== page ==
Monthly Archives: November 2012

FUN FRIDAY: Wild Wrappings

In my ongoing endeavor to make you all crazy with envy, I am announcing that not only is my Christmas shopping done, but this weekend I start wrapping those carefully selected gifts.

Actually I have a good excuse for wrapping so far in advance. We have a summer cottage in Maryland, which we also use over the holidays as a home base while visiting folks up north. Now before you add “What? She’s got a Second Home” to your list of why you hate me, let me point out that not all second homes are created equal. Here’s our “cottage.”

Kass's summer house

It’s a bit of a fixer-upper, but at least it’s a roof over our heads (although that roof has a tendency to leak). But back to my excuse reason for wrapping packages now instead of later. You see, we leave for Maryland around mid-December, so a good chunk of the month is taken up with closing up our Florida house, packing suitcases, jamming our van full of packages and said suitcases, and then driving for two to three days, followed by opening the house up there and cleaning all the creepy little spiders out of the corners. Sometimes there are other little inconveniences we need to address before we can relax and enjoy the holidays. Last year we arrived to discover that an earthquake had busted our water pipes. Yes, you heard me right; they had an earthquake in Maryland last fall!

So I’ve learned the hard way to get most of the presents wrapped early.

This year, I decided I should get more creative so I went looking for new ideas on the internet. Google pointed me first toward Martha Stewart’s site, where I was told I could make my own gorgeous wrapping paper. Nah, too much work!

So then I clicked on the link to go to Squidoo’s site. And I stumbled on Amazon’s naughty little secret. *teehee*

They sell gag Christmas paper that ranges from irreverent to downright raunchy. If you want to the see the latter, you’ll have to go to the Squidoo site. This is a G-rated blog. (Note: You’ve got to keep scrolling way down, well past the bacon wrapping paper–yeah, they’ve got bacon wrapping paper–to get to the really good stuff.)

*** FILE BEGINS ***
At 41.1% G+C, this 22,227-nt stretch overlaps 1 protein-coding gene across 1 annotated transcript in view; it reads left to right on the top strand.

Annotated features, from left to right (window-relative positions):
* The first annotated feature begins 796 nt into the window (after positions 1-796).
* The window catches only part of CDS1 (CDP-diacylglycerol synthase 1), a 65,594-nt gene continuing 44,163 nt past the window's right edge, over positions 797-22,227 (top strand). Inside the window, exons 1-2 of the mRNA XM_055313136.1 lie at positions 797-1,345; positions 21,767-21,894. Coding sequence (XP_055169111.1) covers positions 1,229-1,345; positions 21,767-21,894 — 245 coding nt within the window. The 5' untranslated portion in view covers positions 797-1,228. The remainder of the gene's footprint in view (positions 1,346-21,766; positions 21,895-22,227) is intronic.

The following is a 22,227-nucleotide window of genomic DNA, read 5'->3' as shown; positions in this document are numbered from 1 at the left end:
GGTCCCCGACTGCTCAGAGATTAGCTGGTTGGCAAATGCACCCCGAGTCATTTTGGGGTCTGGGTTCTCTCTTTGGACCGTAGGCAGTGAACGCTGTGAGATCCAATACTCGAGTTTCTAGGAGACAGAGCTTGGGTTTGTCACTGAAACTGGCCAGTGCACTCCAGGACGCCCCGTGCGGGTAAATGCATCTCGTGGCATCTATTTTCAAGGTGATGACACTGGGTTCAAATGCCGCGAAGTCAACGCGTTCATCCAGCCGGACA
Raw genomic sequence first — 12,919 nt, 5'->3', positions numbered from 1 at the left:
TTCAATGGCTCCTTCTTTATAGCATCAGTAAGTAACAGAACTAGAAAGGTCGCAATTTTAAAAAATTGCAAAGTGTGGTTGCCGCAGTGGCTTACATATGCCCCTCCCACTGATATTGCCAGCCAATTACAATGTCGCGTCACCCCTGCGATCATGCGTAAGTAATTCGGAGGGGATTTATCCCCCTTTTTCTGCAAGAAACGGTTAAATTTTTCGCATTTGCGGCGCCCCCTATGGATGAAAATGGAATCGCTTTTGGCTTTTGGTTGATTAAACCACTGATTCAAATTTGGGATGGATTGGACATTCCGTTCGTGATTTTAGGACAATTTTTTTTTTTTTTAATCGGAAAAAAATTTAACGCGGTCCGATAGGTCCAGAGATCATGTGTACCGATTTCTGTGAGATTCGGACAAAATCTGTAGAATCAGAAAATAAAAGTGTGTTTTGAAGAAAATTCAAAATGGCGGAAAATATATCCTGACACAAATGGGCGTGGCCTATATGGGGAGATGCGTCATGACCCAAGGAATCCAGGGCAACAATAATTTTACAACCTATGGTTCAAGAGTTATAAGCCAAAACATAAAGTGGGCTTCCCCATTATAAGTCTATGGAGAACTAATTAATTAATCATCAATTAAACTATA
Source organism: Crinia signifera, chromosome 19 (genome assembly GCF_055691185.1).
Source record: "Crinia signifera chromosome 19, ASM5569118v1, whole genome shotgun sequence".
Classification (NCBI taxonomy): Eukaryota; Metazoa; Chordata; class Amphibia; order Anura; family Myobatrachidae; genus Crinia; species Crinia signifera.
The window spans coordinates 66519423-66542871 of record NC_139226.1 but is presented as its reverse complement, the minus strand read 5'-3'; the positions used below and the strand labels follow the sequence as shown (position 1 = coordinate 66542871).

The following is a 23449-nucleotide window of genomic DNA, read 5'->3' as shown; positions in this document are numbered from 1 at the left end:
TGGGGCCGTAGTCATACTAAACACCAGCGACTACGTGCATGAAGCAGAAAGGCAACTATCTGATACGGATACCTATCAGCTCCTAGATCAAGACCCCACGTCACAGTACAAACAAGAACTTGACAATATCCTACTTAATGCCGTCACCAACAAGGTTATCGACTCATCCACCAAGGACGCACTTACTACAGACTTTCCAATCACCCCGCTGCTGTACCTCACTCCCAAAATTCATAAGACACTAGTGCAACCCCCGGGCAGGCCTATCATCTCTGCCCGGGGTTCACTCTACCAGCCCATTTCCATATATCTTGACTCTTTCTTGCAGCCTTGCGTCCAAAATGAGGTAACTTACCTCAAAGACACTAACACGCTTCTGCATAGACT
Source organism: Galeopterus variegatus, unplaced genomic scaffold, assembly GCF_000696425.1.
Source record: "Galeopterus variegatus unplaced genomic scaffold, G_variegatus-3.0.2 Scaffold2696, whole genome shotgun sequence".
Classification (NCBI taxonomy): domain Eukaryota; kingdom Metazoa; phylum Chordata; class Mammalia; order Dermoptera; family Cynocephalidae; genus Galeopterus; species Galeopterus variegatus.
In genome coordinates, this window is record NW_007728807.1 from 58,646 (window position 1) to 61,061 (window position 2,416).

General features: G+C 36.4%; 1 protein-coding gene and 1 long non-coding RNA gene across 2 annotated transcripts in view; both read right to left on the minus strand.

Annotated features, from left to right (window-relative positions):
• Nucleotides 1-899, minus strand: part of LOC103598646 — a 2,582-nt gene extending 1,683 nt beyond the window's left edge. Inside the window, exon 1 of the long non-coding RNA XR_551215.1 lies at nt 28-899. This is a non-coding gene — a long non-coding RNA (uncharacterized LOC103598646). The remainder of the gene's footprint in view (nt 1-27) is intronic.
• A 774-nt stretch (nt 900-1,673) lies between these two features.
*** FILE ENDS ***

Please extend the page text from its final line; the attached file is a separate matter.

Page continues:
Hmm, maybe I’ll temporarily change our rating to PG-13, so I can show you my favorites. This first one is from Big Mouth Toys sold by Stay At Home Dads, We Know Games!!! thru Amazon. Seriously, I did not make that up. That’s the seller’s name.

I may just get some HOHOHO paper to wrap my son’s presents in.

Wait, don’t freak out! He’s 32 years old, and he loves a good pun.

 Here’s a suggestion for those folks on your list who tend to over imbibe during the holidays (from Big Mouth Toys, sold by Think Fast Toys thru Amazon’s Add-On Program).

Sloshing Thru the SnowAnd for those who are athletically-challenged (from Big Mouth Toys, sold by BIGFLYSPORTS  *snort*  thru Amazon’s Add-On Program).

A Nutcracker Season

 Ouch!

At this point, you may have come to the same conclusion that I have. Maybe I’m not as motivated to start wrapping presents as I thought I was, since I’ve just wasted the last two hours looking for goofy wrapping ideas to put in this post.